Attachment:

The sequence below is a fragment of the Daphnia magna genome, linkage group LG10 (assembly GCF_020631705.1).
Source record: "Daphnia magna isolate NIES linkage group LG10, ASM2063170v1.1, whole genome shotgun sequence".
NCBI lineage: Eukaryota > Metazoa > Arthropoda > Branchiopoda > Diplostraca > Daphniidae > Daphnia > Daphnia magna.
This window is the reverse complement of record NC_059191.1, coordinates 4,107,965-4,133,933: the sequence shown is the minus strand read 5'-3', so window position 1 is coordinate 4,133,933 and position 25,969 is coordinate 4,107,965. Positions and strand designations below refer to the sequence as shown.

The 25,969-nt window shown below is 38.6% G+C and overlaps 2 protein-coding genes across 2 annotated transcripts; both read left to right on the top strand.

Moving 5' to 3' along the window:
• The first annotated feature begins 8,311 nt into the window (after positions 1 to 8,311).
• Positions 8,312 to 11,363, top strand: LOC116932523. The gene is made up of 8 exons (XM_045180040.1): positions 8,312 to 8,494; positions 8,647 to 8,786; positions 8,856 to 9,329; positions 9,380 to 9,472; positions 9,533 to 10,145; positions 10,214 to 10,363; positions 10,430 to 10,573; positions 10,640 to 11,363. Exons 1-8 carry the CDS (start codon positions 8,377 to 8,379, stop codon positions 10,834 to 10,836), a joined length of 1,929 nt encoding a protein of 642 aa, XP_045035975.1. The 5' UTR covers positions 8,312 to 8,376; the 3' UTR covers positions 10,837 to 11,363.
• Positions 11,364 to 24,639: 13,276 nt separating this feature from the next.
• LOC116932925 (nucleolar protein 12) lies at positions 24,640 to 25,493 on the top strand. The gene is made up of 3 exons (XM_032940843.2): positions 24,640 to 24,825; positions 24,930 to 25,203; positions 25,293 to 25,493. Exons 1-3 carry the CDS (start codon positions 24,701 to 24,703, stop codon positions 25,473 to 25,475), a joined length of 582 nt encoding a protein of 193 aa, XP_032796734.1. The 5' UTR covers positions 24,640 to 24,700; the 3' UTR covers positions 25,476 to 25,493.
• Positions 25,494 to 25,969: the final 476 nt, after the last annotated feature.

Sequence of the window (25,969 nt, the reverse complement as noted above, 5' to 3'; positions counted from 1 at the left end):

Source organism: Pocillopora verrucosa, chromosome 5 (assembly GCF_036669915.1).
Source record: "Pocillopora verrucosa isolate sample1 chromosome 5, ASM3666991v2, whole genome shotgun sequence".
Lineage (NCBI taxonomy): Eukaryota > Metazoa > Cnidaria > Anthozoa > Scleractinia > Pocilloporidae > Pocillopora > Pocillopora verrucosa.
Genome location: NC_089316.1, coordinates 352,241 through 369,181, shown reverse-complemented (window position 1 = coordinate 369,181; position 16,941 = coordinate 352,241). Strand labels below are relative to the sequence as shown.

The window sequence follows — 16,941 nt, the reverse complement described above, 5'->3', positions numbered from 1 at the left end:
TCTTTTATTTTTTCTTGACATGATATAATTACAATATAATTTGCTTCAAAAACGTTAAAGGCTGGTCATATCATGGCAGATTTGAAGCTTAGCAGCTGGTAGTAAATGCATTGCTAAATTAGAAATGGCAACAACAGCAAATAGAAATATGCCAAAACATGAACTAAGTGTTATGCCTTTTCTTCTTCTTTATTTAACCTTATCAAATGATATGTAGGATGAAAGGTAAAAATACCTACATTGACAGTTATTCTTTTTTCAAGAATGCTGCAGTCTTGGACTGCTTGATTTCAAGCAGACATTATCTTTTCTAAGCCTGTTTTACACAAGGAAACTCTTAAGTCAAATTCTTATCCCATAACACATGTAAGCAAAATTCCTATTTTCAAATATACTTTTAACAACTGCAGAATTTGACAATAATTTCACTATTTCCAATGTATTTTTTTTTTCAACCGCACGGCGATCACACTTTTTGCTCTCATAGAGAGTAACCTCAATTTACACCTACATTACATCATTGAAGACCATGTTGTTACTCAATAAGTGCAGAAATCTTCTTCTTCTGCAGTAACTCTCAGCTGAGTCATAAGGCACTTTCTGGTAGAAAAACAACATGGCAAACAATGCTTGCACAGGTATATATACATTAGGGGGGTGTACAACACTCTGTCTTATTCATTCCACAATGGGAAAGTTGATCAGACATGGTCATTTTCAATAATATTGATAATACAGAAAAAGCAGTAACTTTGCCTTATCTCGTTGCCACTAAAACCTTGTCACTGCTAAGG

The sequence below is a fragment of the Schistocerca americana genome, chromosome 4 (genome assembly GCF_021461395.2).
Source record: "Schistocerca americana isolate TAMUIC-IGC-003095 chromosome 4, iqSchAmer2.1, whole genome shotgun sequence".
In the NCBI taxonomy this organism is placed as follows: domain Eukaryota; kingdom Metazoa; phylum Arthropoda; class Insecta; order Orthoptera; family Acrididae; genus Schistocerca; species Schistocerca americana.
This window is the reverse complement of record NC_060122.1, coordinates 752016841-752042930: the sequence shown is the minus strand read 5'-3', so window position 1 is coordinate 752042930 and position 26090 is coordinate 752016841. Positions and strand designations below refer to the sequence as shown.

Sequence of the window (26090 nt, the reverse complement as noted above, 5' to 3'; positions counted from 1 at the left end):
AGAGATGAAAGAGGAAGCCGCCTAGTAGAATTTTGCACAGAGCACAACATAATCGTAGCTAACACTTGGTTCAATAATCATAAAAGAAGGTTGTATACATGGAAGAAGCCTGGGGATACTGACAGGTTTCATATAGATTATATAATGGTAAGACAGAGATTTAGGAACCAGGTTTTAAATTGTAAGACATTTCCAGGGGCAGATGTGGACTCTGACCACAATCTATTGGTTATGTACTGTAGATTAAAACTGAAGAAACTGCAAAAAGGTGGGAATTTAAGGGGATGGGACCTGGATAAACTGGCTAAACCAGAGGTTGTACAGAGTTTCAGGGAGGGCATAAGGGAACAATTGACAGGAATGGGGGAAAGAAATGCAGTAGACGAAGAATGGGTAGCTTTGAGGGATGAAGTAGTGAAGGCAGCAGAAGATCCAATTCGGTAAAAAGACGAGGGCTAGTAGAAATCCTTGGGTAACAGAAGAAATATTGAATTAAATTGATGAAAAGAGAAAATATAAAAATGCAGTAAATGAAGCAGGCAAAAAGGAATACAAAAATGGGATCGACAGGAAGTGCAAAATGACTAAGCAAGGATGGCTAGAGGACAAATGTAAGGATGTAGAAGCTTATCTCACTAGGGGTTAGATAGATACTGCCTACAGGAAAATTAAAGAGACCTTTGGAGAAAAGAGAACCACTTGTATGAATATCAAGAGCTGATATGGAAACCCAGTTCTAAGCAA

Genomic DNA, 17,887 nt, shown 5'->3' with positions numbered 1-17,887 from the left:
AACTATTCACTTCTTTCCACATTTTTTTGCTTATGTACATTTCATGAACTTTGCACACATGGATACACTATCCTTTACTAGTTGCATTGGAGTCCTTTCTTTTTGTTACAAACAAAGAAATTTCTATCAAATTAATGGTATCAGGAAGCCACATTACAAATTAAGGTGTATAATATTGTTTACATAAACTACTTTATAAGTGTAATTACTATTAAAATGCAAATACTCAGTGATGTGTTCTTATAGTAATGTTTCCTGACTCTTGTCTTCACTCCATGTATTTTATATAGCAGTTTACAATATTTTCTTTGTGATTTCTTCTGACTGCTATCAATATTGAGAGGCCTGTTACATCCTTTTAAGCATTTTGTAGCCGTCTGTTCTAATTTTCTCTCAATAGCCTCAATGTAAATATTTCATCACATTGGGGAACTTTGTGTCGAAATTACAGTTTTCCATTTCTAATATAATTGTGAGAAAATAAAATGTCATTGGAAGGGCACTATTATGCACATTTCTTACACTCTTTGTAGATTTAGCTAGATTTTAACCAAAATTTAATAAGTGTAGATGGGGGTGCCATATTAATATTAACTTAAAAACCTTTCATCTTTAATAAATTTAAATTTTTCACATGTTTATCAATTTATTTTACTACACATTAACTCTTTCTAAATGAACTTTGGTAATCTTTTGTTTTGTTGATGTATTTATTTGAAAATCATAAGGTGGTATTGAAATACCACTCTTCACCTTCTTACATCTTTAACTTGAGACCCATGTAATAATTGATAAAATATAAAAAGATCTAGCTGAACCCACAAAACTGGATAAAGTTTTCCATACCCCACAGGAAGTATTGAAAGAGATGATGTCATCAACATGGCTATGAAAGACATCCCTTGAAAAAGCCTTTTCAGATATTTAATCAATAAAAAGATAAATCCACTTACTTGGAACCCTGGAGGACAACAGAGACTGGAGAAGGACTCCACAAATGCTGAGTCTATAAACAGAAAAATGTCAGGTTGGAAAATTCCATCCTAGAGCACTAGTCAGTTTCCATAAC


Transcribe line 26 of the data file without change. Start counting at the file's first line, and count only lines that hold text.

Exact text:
AACTATTCACTTCTTTCCACATTTTTTTGCTTATGTACATTTCATGAACTTTGCACACATGGATACACTATCCTTTACTAGTTGCATTGGAGTCCTTTCTTTTTGTTACAAACAAAGAAATTTCTATCAAATTAATGGTATCAGGAAGCCACATTACAAATTAAGGTGTATAATATTGTTTACATAAACTACTTTATAAGTGTAATTACTATTAAAATGCAAATACTCAGTGATGTGTTCTTATAGTAATGTTTCCTGACTCTTGTCTTCACTCCATGTATTTTATATAGCAGTTTACAATATTTTCTTTGTGATTTCTTCTGACTGCTATCAATATTGAGAGGCCTGTTACATCCTTTTAAGCATTTTGTAGCCGTCTGTTCTAATTTTCTCTCAATAGCCTCAATGTAAATATTTCATCACATTGGGGAACTTTGTGTCGAAATTACAGTTTTCCATTTCTAATATAATTGTGAGAAAATAAAATGTCATTGGAAGGGCACTATTATGCACATTTCTTACACTCTTTGTAGATTTAGCTAGATTTTAACCAAAATTTAATAAGTGTAGATGGGGGTGCCATATTAATATTAACTTAAAAACCTTTCATCTTTAATAAATTTAAATTTTTCACATGTTTATCAATTTATTTTACTACACATTAACTCTTTCTAAATGAACTTTGGTAATCTTTTGTTTTGTTGATGTATTTATTTGAAAATCATAAGGTGGTATTGAAATACCACTCTTCACCTTCTTACATCTTTAACTTGAGACCCATGTAATAATTGATAAAATATAAAAAGATCTAGCTGAACCCACAAAACTGGATAAAGTTTTCCATACCCCACAGGAAGTATTGAAAGAGATGATGTCATCAACATGGCTATGAAAGACATCCCTTGAAAAAGCCTTTTCAGATATTTAATCAATAAAAAGATAAATCCACTTACTTGGAACCCTGGAGGACAACAGAGACTGGAGAAGGACTCCACAAATGCTGAGTCTATAAACAGAAAAATGTCAGGTTGGAAAATTCCATCCTAGAGCACTAGTCAGTTTCCATAAC